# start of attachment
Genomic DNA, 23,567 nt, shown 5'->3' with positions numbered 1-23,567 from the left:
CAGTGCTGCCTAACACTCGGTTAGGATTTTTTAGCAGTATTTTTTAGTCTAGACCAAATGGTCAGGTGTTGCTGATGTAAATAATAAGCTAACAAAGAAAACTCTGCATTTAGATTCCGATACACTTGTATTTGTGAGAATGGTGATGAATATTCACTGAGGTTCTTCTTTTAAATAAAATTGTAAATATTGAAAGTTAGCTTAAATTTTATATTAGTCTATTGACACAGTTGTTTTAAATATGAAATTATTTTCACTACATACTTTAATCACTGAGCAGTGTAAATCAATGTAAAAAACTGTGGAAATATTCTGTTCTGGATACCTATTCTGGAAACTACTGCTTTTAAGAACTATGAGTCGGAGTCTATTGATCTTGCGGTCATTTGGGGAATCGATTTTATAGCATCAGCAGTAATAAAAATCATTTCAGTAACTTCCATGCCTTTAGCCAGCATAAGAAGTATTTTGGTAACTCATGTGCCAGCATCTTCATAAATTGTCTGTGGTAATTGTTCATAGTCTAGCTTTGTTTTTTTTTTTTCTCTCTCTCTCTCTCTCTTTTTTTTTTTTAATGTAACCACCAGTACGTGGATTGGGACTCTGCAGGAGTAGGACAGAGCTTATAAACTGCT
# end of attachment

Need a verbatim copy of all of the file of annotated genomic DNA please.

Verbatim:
Genomic DNA, 23,567 nt, shown 5'->3' with positions numbered 1-23,567 from the left:
CAGTGCTGCCTAACACTCGGTTAGGATTTTTTAGCAGTATTTTTTAGTCTAGACCAAATGGTCAGGTGTTGCTGATGTAAATAATAAGCTAACAAAGAAAACTCTGCATTTAGATTCCGATACACTTGTATTTGTGAGAATGGTGATGAATATTCACTGAGGTTCTTCTTTTAAATAAAATTGTAAATATTGAAAGTTAGCTTAAATTTTATATTAGTCTATTGACACAGTTGTTTTAAATATGAAATTATTTTCACTACATACTTTAATCACTGAGCAGTGTAAATCAATGTAAAAAACTGTGGAAATATTCTGTTCTGGATACCTATTCTGGAAACTACTGCTTTTAAGAACTATGAGTCGGAGTCTATTGATCTTGCGGTCATTTGGGGAATCGATTTTATAGCATCAGCAGTAATAAAAATCATTTCAGTAACTTCCATGCCTTTAGCCAGCATAAGAAGTATTTTGGTAACTCATGTGCCAGCATCTTCATAAATTGTCTGTGGTAATTGTTCATAGTCTAGCTTTGTTTTTTTTTTTTCTCTCTCTCTCTCTCTCTTTTTTTTTTTTAATGTAACCACCAGTACGTGGATTGGGACTCTGCAGGAGTAGGACAGAGCTTATAAACTGCT